In our leaflet, we described our proposals for a second plan of action: “A big meeting of all trade unions in early January with 10 to 20,000 present to discuss the second plan of action and to vote on this plan. Followed by assemblies in all workplaces. Both in the meeting and in the assemblies the workers should be given leaflets for a massive demonstration at the end of January. We could distribute these leaflets, not only in the workplaces but also in the market places. We could give every activist posters to distribute amongst their organisations and amongst small shop-owners. We should aim to mobilise more than 200,000. This could be followed by three regional strikes in February with an emphasis on the trade union presence in smaller workplaces. We are not in favour of strikes in individual sectors, this could lead to division and makes it difficult to block entire industrial zones. All this should lead to a national 48 hour general strike. If the government doesn’t fall by then, this strike can lead to indefinite general strike.”
The success of the general strike and the broader support and solidarity will probably push the trade union leaders to new actions in January. We must make sure that from this a movement from below needs to be built through holding assemblies in the workplaces, and in the districts, to discuss the actions, the position of the government and our demands.
For the trade union leaders, the slogan “down with the government” means the return of the previous tripartite coalition, or at least the removal of the N-VA and its replacement by the Francophone and Flemish social democrats. But this is no solution. This was the government which was defeated last May because of its record. Despite their “left” words now, once back in office the social democrats will continue the pro-big business polices that led to their defeat.
The other side will use every weakness on ours. The absence of a strong workers’ political representation defending demands such as a tax on wealth, an end to the many tax presents for big companies, jobs for young people, protection of our living standards etc. is big a problem. In the past decades, especially since the fall of Stalinism, the political organisation of the working class has been weakened or pushed onto the defensive. This sometimes led to meagre results for mass movements, such as the anti-war movement in 2002-2003.
With two MPs, the PTB-GO (Workers Party of Belgium) reflects some of the workers’ demands in parliament, but this is not enough. While 85% of the people are in favour of a tax on the rich, PTB-GO only slightly improves its results in the polls and its Flemish counterpart PVDA+ not at all. A broad fighting party would do better. Many voted PVDA+ or PTB-GO with the idea that the party would go further in terms of a more open attitude. Unfortunately, it looks as if the party has pushed the pause button in terms of broadening out and having more diversity, maintaining both its top-down methods and uncritical approach to the trade union leaders. We continue to support the appeal of the FGTB federation in Charleroi and Sud Hainaut districts to unite the forces to the left of social democracy and the greens. At its recent congress, the General Central (AC/CG, the biggest union structure inside the socialist FGTB/ABVV centre) agreed on an amendment going in the same direction.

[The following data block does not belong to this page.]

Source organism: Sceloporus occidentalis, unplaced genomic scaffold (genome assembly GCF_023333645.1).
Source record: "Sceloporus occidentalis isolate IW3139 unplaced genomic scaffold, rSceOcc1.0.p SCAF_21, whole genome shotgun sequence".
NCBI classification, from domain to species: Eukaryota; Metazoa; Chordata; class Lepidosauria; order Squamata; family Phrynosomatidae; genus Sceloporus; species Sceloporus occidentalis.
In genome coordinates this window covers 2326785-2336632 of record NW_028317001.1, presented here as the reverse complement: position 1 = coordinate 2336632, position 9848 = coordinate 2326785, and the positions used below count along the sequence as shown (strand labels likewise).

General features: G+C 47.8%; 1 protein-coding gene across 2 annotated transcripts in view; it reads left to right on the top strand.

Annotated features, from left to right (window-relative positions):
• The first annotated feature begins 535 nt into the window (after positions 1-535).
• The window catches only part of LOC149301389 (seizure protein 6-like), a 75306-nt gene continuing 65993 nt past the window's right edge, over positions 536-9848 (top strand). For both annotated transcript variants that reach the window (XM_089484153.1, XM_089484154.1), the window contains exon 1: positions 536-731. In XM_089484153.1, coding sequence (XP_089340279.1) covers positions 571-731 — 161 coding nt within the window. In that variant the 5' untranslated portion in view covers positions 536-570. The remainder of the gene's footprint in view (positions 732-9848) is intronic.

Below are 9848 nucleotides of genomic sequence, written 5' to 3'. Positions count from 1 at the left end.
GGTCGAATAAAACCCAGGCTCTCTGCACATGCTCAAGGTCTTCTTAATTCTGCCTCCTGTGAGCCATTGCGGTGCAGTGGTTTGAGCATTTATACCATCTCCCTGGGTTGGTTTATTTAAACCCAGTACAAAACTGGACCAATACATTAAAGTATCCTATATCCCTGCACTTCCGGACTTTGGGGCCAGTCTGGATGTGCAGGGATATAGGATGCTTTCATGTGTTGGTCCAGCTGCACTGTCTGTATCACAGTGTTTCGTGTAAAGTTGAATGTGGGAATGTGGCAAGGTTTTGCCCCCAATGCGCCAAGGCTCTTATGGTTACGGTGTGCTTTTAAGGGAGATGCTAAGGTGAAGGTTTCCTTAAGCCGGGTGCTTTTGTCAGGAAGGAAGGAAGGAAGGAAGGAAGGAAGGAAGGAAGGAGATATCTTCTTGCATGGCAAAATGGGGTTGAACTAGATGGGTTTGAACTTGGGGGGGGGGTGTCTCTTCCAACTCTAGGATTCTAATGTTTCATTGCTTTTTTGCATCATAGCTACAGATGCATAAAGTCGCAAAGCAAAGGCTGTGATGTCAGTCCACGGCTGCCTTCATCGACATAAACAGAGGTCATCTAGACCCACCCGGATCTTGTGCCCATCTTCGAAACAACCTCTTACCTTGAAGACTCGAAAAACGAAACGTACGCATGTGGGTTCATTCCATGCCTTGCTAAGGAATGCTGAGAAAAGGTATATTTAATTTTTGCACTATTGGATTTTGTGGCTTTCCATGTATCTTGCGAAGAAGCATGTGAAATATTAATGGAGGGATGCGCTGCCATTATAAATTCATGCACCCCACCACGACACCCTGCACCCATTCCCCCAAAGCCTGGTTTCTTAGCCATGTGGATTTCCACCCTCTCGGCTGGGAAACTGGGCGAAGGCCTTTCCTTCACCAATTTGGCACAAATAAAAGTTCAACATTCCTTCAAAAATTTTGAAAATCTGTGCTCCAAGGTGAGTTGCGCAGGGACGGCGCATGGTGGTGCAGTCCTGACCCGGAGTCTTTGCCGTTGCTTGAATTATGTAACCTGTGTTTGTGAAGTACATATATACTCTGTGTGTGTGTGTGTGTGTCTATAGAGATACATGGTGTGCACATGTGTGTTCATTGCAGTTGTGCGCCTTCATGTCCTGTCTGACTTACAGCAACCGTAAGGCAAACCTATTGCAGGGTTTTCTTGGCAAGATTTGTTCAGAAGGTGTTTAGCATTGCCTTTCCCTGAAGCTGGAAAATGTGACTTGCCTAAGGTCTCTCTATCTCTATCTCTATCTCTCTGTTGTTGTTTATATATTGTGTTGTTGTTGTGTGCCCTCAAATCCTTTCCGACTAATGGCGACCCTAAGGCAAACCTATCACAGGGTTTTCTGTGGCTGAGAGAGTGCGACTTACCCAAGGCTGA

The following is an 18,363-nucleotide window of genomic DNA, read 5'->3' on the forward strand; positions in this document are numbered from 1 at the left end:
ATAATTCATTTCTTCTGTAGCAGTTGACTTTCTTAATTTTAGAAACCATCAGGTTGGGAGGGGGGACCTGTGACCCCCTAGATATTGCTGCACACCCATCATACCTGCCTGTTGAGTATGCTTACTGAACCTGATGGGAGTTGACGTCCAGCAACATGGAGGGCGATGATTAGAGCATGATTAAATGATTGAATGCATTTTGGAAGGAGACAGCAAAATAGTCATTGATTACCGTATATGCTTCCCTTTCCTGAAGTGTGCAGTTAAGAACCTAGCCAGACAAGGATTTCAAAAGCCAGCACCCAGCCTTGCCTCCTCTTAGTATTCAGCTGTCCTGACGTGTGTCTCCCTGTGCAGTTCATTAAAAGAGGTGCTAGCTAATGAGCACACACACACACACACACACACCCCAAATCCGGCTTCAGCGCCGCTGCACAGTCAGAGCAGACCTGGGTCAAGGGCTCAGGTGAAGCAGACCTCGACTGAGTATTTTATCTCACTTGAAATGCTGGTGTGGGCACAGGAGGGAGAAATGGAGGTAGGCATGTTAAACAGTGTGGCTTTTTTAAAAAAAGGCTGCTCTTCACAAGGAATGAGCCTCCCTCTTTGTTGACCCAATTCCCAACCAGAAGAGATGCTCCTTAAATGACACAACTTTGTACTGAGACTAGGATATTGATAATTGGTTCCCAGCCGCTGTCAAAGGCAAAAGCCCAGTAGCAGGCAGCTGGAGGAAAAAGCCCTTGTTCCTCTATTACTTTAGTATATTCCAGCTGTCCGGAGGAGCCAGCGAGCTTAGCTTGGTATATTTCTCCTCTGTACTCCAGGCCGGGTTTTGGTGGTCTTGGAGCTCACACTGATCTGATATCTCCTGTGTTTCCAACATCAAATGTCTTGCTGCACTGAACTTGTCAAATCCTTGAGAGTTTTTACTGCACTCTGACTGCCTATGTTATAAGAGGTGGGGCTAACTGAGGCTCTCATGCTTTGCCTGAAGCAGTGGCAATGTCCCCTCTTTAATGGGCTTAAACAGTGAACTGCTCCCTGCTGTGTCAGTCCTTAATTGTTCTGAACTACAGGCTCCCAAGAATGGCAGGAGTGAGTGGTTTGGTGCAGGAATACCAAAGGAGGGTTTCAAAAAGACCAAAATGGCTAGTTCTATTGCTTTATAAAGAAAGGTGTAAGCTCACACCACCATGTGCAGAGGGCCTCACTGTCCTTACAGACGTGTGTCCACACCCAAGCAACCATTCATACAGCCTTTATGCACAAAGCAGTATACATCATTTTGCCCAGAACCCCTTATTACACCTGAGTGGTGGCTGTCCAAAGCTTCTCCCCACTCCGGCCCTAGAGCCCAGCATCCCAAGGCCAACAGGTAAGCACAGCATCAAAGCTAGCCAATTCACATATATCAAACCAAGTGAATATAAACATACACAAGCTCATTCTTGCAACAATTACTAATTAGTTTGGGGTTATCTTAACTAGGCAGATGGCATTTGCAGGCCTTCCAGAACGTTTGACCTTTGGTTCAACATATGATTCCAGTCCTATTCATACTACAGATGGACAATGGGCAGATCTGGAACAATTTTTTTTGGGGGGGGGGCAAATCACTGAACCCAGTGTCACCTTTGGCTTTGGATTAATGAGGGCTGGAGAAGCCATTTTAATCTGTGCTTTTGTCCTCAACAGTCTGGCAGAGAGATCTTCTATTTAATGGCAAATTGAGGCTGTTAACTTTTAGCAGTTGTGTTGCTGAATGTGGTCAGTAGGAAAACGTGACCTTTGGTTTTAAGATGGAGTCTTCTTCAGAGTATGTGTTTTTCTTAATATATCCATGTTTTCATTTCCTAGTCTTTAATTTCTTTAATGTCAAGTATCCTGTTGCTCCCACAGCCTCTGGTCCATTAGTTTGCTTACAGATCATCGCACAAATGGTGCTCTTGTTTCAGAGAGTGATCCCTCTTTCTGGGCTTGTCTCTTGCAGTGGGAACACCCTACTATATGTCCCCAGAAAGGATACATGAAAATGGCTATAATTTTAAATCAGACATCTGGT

A new political representation will not just coming into existence or fall from the sky. We should not just wait and see. The trade unions have 3.5 million members and organise workers on their workplaces and in society. The meetings, actions and discussions in these organisations can be a fertile soil from which a new political movement can grow. Assemblies in the workplaces to evaluate the strike actions and to prepare the next steps, can also be a forum to develop our demands, and our alternative. Discussions between militants of different sectors and general regional and national meetings can develop this into a coherent programme for an alternative.
LSP/PSL will continue to play an active role in this. The response for our proposals and socialist alternative is growing. On the picket lines more than 200 members, supported by CWI-members from France, Germany and Austria, distributed thousands of leaflets and sold hundreds of our special strike paper with an evaluation of the regional strikes and proposals for after the general strike. The need for a socialist break with capitalism gains broader support. We build our forces in the movement to be stronger in coming struggles. New shop stewards come to the forefront in this movement, ideas and alternatives are being discussed. A socialist alternative is a necessity as capitalism only offers us inequality, crisis and misery.